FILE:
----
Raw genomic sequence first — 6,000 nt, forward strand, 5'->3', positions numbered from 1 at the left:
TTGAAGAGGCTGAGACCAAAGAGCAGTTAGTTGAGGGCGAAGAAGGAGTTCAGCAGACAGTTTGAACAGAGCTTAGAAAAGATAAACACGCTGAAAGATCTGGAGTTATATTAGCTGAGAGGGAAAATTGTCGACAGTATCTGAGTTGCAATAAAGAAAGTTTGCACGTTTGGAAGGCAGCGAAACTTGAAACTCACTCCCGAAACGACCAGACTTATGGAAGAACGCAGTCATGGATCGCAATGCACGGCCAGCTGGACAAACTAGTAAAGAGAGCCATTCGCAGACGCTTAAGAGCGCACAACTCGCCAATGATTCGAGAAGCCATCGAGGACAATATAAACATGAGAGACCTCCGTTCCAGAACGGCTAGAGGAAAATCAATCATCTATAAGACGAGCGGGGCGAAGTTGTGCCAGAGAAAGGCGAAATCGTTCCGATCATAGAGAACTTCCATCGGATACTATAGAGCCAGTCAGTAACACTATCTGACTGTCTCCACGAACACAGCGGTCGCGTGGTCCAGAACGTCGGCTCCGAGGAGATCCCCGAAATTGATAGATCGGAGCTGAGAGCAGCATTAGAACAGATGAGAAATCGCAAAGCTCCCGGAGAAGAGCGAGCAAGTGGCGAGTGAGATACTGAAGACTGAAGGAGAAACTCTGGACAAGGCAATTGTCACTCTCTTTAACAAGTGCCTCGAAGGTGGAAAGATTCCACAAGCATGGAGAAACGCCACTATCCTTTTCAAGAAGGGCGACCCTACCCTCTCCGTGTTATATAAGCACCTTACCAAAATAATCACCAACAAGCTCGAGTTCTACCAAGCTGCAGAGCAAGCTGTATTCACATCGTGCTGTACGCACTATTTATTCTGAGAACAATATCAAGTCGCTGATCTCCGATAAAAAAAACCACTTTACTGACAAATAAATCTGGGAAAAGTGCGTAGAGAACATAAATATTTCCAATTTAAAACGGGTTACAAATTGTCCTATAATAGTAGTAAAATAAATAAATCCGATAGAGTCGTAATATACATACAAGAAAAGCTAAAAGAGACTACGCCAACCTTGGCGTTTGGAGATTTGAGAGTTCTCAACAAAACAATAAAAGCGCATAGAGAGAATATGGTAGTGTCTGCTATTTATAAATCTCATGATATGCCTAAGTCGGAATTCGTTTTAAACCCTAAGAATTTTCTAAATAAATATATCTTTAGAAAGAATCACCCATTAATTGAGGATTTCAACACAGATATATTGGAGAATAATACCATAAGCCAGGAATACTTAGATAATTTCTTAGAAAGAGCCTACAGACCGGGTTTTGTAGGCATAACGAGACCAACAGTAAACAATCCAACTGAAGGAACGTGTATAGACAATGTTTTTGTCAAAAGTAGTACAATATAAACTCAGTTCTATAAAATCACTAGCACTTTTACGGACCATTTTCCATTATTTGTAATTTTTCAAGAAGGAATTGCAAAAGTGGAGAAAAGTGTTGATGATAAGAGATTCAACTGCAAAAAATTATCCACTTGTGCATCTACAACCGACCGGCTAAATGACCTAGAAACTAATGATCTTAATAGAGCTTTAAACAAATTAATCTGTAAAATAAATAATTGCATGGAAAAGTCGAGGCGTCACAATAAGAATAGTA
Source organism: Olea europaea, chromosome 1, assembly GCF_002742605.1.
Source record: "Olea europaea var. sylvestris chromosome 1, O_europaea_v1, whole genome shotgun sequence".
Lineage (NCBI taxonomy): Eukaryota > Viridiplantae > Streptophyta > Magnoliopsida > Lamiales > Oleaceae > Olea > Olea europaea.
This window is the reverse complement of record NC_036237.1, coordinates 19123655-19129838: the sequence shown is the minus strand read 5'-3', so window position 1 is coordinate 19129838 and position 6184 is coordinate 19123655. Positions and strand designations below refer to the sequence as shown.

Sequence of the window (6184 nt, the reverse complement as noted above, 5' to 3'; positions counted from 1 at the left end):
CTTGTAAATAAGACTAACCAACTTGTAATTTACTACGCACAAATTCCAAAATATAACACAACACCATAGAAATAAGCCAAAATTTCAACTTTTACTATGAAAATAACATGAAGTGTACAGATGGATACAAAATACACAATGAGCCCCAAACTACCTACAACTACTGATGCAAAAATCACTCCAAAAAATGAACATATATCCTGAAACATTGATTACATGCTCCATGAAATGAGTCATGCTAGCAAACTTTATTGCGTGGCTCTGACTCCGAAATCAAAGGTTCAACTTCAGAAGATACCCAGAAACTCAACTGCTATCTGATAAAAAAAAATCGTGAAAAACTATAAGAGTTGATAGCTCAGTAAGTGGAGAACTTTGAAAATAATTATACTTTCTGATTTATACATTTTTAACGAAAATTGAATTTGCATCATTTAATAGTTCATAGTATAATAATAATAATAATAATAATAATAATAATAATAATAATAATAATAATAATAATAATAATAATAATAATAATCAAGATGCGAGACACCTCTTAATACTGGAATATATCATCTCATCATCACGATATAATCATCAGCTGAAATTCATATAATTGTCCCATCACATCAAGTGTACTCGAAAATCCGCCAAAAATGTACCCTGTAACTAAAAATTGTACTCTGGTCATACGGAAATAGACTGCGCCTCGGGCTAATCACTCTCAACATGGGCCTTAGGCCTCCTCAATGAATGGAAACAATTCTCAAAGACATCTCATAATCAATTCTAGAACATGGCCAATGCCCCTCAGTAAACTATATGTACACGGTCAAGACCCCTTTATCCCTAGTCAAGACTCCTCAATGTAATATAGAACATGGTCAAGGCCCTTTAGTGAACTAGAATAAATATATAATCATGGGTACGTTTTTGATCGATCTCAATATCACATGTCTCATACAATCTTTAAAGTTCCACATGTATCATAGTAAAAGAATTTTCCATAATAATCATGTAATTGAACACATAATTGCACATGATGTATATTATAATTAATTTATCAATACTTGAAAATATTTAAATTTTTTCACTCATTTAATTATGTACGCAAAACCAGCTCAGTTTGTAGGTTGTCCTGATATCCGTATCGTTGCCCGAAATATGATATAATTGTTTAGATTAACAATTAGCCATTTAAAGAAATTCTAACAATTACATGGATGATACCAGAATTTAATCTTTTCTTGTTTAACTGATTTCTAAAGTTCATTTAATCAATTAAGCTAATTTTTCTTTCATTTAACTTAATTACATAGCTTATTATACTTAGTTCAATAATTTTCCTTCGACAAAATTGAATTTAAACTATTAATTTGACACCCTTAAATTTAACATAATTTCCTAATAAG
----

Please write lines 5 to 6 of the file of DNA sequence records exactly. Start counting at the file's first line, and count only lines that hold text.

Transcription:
Lineage (NCBI taxonomy): Eukaryota > Viridiplantae > Streptophyta > Magnoliopsida > Lamiales > Oleaceae > Olea > Olea europaea.
This window is the reverse complement of record NC_036237.1, coordinates 19123655-19129838: the sequence shown is the minus strand read 5'-3', so window position 1 is coordinate 19129838 and position 6184 is coordinate 19123655. Positions and strand designations below refer to the sequence as shown.